But, anyway, he loved it. Took half the pan with him when he left and said as he was going out the door, “I’m going to eat some of these in the car on the way home.” Not only that, everyone else loved them, too. So much so that I got only one piece. My husband snagged the last two or three for his lunch next day. Darn him. Don’t you hate it when you cook something you really like and you hardly get any of it???
Here’s the recipe:
1 1/2 cups medium or short grain Japanese rice
1 1/2 cups sweet (mochi) rice
1/2 cup furikake (your choice; I use Nori Kome), maybe more
1 can SPAM
1 package good-quality bacon
1/2 cup drained and finely chopped kim chee cucumber (or use fresh)
Umeboshi paste or whole ume, seeded and chopped, to taste
Cook rice in microwave or on stove top according to usual method.
While it’s cooking, fry the bacon over medium heat, careful not to overcook it; or better yet, line the bacon up neatly side by side on a roasting rack or cooling rack and place in roasting pan and cook at 350 for 10 minutes, then turn and cook an additional 10-15 minutes. If you line the roasting pan with foil, the job of clearing away the rendered fat is made much easier. (Of course, I always keep my rendered fat, freeze it and use it for frying meat for stews.)
While the bacon’s on, slice the SPAM crosswise, then slice again lengthwise to form a small, neat dice. Place 1 tablespoon each of shoyu, sugar or mirin, sake or water in a frying pan and braise the SPAM until the liquid is all absorbed and the pan is dry and the SPAM somewhat caramelized.
Chop the cucumber kim chee or fresh cucumber (for an additionally zingy treat, use the kim chee marinade for part of the water when cooking the rice — HO! broke da mout’.
Now you’re ready to assemble.
Line an 11-by-7-inch baking dish with waxed paper. Scatter furikake evenly over bottom atop waxed paper; the bottom is going to become the top when you turn it out. Pack half the hot rice evenly into the casserole dish, pressing lightly but not mashing. Scatter SPAM, bacon, cucumber over and drizzle with ume paste or scatter chopped seeded ume on top. Spread remaining rice over the top and press firmly so layers will stick together. Cool 15 minutes. Have ready an appropriately sized flat tray (or a large cutting board or a piece of cardboard covered in foil). Place on top of baking dish, centered. Carefully invert (for those of us with weakened upper bodies, this is where a young, hungry man comes in handy!). With the waxed paper still in place, repair any leakage, pushing rice or whatever back into place. Press gently with hands and allow to cool at least to lukewarm. When ready to serve, peel away the waxed paper. Sprinkle with more furikake and cut into musubi-size rectangles. Makes about 15 or so squares, which fed six but some people got LOTS more than others. (I’m not naming names.)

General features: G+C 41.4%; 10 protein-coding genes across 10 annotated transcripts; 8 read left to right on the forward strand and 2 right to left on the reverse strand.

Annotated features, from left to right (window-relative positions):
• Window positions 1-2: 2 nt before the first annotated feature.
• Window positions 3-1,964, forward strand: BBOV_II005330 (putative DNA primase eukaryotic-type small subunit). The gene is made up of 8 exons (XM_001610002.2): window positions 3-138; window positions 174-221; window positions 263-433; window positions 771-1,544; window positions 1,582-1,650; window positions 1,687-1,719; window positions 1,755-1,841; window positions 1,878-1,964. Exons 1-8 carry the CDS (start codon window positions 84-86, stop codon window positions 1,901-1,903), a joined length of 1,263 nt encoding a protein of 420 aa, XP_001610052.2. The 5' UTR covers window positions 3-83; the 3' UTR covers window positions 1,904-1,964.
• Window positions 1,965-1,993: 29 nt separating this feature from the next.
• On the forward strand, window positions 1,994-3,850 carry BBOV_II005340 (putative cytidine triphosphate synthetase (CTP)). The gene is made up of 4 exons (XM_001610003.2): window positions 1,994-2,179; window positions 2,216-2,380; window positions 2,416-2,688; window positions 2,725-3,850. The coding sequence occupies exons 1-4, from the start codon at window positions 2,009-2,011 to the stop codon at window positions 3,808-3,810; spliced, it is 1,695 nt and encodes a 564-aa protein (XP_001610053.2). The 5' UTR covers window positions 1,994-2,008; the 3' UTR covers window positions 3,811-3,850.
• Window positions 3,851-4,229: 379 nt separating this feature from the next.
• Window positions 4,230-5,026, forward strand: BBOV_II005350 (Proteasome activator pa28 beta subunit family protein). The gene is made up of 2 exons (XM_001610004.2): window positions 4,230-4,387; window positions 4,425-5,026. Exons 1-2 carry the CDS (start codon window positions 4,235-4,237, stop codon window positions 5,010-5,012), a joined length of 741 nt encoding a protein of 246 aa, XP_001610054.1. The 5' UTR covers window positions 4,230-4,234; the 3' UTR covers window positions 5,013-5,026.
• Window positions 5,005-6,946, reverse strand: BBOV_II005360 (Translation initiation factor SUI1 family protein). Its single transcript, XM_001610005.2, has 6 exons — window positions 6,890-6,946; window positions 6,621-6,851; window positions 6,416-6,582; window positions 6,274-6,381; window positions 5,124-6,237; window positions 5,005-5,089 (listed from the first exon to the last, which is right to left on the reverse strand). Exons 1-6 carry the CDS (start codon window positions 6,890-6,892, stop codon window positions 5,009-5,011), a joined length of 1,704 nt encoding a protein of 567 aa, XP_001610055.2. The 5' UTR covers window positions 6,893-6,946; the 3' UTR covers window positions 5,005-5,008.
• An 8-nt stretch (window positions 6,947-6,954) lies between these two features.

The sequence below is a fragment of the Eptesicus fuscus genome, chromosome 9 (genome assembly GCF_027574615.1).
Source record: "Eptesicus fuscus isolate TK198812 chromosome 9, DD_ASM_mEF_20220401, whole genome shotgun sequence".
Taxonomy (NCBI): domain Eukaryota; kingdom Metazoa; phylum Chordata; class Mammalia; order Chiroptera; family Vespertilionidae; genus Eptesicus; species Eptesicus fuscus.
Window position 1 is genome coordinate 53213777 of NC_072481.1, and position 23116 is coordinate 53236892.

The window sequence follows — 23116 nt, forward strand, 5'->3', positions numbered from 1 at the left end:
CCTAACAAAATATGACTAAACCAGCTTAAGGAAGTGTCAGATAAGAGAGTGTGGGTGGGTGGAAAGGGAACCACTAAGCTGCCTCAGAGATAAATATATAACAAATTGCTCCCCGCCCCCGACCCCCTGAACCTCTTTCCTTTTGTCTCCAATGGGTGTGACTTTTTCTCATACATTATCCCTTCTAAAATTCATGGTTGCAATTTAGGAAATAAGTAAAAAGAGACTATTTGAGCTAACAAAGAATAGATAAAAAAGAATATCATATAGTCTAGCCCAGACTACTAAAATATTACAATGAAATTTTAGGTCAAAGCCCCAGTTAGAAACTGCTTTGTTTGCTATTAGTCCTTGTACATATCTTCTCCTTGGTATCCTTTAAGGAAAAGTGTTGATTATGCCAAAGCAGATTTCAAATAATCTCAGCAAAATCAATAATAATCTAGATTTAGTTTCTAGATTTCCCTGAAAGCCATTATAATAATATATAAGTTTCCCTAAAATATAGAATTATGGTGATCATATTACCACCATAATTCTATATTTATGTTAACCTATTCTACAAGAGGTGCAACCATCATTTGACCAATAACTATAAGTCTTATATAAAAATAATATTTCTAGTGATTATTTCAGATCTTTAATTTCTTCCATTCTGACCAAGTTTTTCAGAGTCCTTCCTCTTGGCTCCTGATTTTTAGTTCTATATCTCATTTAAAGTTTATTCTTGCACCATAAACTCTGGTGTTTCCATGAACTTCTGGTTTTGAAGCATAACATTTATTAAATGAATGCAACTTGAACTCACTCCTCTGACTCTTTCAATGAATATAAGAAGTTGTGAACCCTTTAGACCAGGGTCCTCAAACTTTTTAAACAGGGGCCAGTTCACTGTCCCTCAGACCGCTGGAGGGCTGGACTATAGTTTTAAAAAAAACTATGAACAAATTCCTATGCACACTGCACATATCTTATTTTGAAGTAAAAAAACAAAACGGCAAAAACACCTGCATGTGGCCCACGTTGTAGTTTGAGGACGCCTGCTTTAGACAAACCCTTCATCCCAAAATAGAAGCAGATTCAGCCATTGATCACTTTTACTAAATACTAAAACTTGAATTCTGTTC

A couple of testing notes: When I do this again, I’m going go dice the SPAM even more finley; possibly even shred it. And I may use even more teri braising liquid and let it really cook down to almost crispy. Be sure to let the rice cool to lukewarm before cutting and to use a sharp serrated knife and to delicately saw as you cut. An even easier alternative would be to mix the hot rice with all the prepared ingredients in a large, wide bowl. Then cut sheets of nori in half and allow people to scoop up the mixture to make their own hand rolls. Keep some wasabi mayonnaise, pickled ginger or other condiments on the side so people can dress their hand rolls up as desired. Find umeboshi paste in squeeze bottles at Asian grocery stores such as Daiei and Marukai.